"Pakistan's oil minister Shahid Khaqan Abbasi, after receiving funds from Saudi Arabia last month [February 2014], reportedly said work on the pipeline was not possible because of sanctions imposed by the United States and the European Union on Iran over its nuclear program. Iran has warned that Islamabad is contractually obliged to complete the project which would allow Tehran to export gas to its southeastern neighbor. 'Iran has carried out its commitments ... and expects the Pakistani side to honor its own,' Iran's deputy oil minister Ali Majedi was reported to have said.... Financing has been the key issue for Islamabad. Islamabad has so far failed to secure the required funding for the IP pipeline due to the threat of sanctions from the U.S. Pakistan had been asking Iran, China and Russia to fill the finance gap. Ironically, Saudi Arabia's $1.5 billion donation was the amount Pakistan needed to complete the portion of pipeline on its territory. But this donation, or 'gift' as called by Ishaq Dar, Pakistan's finance minister, could not be used to finance the construction of the IP pipeline...."

"Iran and Saudi Arabia have a history of mistrust, posing a serious challenge for Pakistan to maintain a delicate balance in its bilateral relations with both countries. Pakistan Prime Minister Nawaz Sharif has preferred friendship with Saudi Arabia over Iran. He enjoys good and close relations with the Saudi royal family. Last year, former president Asif Ali Zardari inaugurated the delayed IP pipeline on March 11. The administration of [the then Prime Minister] Yousaf Raza Gilani downplayed the U.S. pressure and continued to go ahead with the Iran pipeline project.

"In 2012, Saudi Arabia had offered energy-deficient Pakistan the alternative options to cope with the energy crisis in a move to lull the country to abandon the IP gas pipeline project. A 'special message' about the project from the Saudi king was delivered to Pakistan by Prince Abdul Aziz bin Abdullah, the Saudi deputy foreign minister, in his one-to-one meeting with former Prime Minister Gilani in Islamabad. The Saudi message came at a time when Pakistan had expedited its efforts to strike government-to-government deals on financing its portion of pipeline with Moscow and Beijing, despite stiff opposition from the U.S."

"The 'Timing' Of The Launch Of The Pipeline Project, Which Was Scheduled To Be Completed By ... [December 2014] When The U.S. Is Scheduled To Withdraw Its Forces From Afghanistan, Is A Crucial Consideration"; "The Fate Of IP Pipeline Is Now Uncertain After Pakistan Has Showed Its Reluctance To Go Ahead With The Project"

"The 'timing' of the launch of the pipeline project, which was scheduled to be completed by the end of this year [in December 2014] when the U.S. is scheduled to withdraw its forces from Afghanistan, is a crucial consideration for Islamabad. Washington direly needs Islamabad's support and cooperation in the run-up to Afghan war endgame, and represents a window of opportunity to complete the pipeline project at a time the U.S. would not be in a position to significantly hurt Pakistan's interest. Geopolitically, a major foreign policy challenge for the U.S. was to convince Islamabad to abandon the pipeline without undermining its own interests in Afghanistan.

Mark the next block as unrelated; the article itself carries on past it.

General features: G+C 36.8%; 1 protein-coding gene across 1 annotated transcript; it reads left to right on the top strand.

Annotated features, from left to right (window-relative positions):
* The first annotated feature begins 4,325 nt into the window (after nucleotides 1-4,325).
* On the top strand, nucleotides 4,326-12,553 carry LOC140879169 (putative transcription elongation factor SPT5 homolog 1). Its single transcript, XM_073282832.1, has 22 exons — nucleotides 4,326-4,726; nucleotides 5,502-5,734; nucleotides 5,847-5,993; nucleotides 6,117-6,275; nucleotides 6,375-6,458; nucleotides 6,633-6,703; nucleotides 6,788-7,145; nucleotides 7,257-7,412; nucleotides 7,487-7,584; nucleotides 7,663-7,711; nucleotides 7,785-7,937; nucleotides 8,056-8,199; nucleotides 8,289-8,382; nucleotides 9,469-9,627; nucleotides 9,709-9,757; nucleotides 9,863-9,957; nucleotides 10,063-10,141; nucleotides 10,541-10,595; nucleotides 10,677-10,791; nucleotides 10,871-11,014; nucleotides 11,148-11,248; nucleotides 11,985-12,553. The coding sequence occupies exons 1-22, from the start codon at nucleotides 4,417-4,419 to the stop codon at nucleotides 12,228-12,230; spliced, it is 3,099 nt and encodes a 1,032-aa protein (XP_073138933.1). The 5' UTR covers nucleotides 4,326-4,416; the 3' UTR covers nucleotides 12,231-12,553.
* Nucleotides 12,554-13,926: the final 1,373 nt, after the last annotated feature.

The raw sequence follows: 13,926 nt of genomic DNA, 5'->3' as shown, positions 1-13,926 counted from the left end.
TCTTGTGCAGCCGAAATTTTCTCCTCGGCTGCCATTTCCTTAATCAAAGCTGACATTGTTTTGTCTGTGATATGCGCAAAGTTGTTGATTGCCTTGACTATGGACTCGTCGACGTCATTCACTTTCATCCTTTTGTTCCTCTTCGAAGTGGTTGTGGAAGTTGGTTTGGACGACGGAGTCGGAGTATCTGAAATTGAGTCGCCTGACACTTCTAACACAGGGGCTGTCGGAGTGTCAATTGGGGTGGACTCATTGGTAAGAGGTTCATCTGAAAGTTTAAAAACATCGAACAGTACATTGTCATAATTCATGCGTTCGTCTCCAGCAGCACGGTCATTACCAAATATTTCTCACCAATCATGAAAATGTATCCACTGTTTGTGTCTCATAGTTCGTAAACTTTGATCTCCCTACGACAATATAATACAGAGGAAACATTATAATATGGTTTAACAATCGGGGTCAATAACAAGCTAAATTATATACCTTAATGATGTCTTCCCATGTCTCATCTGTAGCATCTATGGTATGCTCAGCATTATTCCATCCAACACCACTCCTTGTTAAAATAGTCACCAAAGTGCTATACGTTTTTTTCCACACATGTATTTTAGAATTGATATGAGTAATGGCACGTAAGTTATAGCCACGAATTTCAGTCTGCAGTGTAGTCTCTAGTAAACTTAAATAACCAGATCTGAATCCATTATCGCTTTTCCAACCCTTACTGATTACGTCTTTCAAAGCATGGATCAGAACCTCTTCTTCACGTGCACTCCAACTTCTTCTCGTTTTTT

"The fate of IP pipeline is now uncertain after Pakistan has showed its reluctance to go ahead with the project. The pipeline, which would initially transfer 30 million cubic meters of gas per day, could bail the country out of the acute energy crisis. Under pipeline contract, Pakistan has to pay a penalty of $3 million per day if fails to implement it by December 2014. Pakistan may face arbitration by Iran but believes that it is qualified for a waiver because the IP gas deal with Iran was signed before Western sanctions were imposed on Iran.

"Geopolitics, corporate interests and other shenanigans have produced twists and turns in the pipeline project. It has been strongly been opposed by the U.S., while Russia and China have supported it. India withdrew from the project in 2009 after signing a civil nuclear deal with the U.S. Even as it negotiates a nuclear deal with Iran, Washington has not so far exempted the project from the sanctions. Islamabad took up the issue with U.S. authorities at a meeting on the sidelines of the revised bilateral strategic dialogue in Washington last year. The U.S. however was not convinced.

"Iran in December not only canceled a $500 million loan promised in 2012 with Pakistan for building the section of a pipeline to bring natural gas from Iran, but it also announced that it will demand compensation if Islamabad fails to build the pipeline by end of this year. Iran took a U-turn on the pipeline following the interim nuclear deal with Western powers last year. The U-turn turned the project, once considered an 'energy lifeline' for Pakistan's economy, into a liability. The latest turn, courtesy of the recent $1.5 billion donation from the Saudi Arabia, looks likely to kill the strategically significant project."

Endnotes:

[1] Tribune.com.pk (Pakistan), May 12, 2014. The original English of all the articles in this dispatch has been lightly edited for clarity and standardization.

[2] Dawn.com (Pakistan), May 10, 2014.

[3] The News (Pakistan), March 31, 2014.

[4] Pakistan Today (Pakistan), May 12, 2014.

[5] Thehindubusinessline.com (India), November 29, 2013.

[6] Atimes.com (Hong Kong), March 21, 2014.